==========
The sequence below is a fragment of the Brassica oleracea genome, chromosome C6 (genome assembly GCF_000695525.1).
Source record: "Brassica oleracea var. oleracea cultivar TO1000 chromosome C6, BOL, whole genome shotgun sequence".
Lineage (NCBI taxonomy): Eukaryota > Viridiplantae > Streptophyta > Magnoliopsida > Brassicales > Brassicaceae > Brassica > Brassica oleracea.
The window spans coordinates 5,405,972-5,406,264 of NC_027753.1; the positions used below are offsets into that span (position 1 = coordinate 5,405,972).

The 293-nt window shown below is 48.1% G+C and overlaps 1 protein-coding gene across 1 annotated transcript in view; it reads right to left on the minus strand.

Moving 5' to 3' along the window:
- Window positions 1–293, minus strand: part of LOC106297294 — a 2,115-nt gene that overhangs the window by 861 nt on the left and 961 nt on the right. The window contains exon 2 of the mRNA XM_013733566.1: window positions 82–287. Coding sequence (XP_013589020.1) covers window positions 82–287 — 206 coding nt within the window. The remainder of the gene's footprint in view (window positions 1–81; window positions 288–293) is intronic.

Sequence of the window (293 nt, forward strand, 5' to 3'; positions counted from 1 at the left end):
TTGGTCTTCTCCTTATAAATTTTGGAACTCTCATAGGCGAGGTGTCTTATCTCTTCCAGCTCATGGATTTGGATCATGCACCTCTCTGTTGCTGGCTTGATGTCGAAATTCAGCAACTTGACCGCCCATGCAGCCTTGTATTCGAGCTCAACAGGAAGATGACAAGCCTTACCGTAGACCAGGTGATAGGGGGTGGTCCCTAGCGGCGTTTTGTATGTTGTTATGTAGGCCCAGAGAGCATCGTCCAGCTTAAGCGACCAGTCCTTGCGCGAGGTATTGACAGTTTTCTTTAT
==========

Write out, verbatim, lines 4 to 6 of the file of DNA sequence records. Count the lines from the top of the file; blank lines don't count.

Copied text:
The window spans coordinates 5,405,972-5,406,264 of NC_027753.1; the positions used below are offsets into that span (position 1 = coordinate 5,405,972).

The 293-nt window shown below is 48.1% G+C and overlaps 1 protein-coding gene across 1 annotated transcript in view; it reads right to left on the minus strand.

Moving 5' to 3' along the window: